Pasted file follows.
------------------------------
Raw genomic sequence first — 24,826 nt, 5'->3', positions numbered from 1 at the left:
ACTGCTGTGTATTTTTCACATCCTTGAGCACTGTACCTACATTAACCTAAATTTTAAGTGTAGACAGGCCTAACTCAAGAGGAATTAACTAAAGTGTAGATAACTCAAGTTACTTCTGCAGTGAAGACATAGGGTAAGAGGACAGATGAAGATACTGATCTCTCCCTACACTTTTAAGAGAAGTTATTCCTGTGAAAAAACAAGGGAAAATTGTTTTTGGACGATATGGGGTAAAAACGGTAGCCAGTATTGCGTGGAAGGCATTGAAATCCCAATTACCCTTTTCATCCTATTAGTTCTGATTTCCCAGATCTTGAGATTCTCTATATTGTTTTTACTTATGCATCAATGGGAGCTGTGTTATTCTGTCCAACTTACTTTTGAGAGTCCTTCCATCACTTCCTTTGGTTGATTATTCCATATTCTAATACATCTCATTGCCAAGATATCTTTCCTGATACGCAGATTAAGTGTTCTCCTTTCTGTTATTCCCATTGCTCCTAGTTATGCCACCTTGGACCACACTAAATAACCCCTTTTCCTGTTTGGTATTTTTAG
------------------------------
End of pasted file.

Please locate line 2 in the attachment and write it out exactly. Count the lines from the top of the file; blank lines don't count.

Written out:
ACTGCTGTGTATTTTTCACATCCTTGAGCACTGTACCTACATTAACCTAAATTTTAAGTGTAGACAGGCCTAACTCAAGAGGAATTAACTAAAGTGTAGATAACTCAAGTTACTTCTGCAGTGAAGACATAGGGTAAGAGGACAGATGAAGATACTGATCTCTCCCTACACTTTTAAGAGAAGTTATTCCTGTGAAAAAACAAGGGAAAATTGTTTTTGGACGATATGGGGTAAAAACGGTAGCCAGTATTGCGTGGAAGGCATTGAAATCCCAATTACCCTTTTCATCCTATTAGTTCTGATTTCCCAGATCTTGAGATTCTCTATATTGTTTTTACTTATGCATCAATGGGAGCTGTGTTATTCTGTCCAACTTACTTTTGAGAGTCCTTCCATCACTTCCTTTGGTTGATTATTCCATATTCTAATACATCTCATTGCCAAGATATCTTTCCTGATACGCAGATTAAGTGTTCTCCTTTCTGTTATTCCCATTGCTCCTAGTTATGCCACCTTGGACCACACTAAATAACCCCTTTTCCTGTTTGGTATTTTTAG